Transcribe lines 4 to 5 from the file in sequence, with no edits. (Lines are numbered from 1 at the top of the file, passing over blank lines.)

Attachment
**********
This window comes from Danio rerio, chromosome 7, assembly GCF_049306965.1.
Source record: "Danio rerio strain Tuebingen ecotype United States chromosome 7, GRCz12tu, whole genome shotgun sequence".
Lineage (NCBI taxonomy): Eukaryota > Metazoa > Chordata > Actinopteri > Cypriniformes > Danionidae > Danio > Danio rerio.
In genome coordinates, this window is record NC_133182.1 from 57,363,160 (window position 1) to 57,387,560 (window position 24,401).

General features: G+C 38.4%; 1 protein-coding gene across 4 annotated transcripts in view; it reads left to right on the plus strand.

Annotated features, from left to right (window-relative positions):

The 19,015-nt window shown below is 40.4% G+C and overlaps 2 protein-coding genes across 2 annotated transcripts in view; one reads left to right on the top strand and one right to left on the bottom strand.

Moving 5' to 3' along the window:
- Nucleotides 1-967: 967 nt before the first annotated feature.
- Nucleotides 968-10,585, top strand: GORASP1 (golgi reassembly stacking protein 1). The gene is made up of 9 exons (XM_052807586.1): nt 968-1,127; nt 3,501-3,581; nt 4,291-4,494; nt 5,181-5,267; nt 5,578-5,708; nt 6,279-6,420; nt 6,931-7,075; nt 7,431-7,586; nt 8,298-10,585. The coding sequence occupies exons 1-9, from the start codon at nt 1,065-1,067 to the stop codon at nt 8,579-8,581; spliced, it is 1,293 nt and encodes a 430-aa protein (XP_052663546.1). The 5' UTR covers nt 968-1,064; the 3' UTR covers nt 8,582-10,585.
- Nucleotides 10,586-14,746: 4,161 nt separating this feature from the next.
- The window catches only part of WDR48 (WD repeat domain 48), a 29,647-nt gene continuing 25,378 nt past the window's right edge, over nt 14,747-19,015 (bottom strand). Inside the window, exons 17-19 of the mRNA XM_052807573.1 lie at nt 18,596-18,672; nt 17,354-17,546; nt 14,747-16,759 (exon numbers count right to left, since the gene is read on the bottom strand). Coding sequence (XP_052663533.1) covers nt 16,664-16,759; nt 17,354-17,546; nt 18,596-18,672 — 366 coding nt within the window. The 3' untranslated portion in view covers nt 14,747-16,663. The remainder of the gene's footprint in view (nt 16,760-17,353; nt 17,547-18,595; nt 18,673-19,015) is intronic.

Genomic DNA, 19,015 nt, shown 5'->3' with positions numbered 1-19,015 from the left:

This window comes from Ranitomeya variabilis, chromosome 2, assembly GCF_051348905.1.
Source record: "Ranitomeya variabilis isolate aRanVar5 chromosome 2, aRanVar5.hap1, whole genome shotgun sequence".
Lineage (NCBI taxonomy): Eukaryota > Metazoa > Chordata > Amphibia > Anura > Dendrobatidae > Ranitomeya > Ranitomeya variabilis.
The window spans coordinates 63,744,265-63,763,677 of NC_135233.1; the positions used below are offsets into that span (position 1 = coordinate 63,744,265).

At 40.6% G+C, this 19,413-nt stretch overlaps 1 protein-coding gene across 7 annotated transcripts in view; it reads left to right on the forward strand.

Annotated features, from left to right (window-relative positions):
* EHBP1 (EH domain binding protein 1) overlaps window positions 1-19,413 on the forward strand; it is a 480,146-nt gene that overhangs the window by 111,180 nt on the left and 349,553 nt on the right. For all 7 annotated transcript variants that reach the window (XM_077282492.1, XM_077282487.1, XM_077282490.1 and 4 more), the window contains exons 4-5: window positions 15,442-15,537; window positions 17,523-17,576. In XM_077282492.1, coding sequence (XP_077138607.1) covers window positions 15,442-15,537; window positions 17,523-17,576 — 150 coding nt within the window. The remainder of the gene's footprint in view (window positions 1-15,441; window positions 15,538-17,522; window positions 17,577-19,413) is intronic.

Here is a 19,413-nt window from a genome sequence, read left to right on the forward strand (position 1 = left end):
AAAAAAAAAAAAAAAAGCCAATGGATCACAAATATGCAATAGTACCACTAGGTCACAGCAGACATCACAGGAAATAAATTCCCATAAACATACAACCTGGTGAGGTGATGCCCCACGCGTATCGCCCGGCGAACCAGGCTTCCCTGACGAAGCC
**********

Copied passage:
In genome coordinates, this window is record NC_133182.1 from 57,363,160 (window position 1) to 57,387,560 (window position 24,401).

General features: G+C 38.4%; 1 protein-coding gene across 4 annotated transcripts in view; it reads left to right on the plus strand.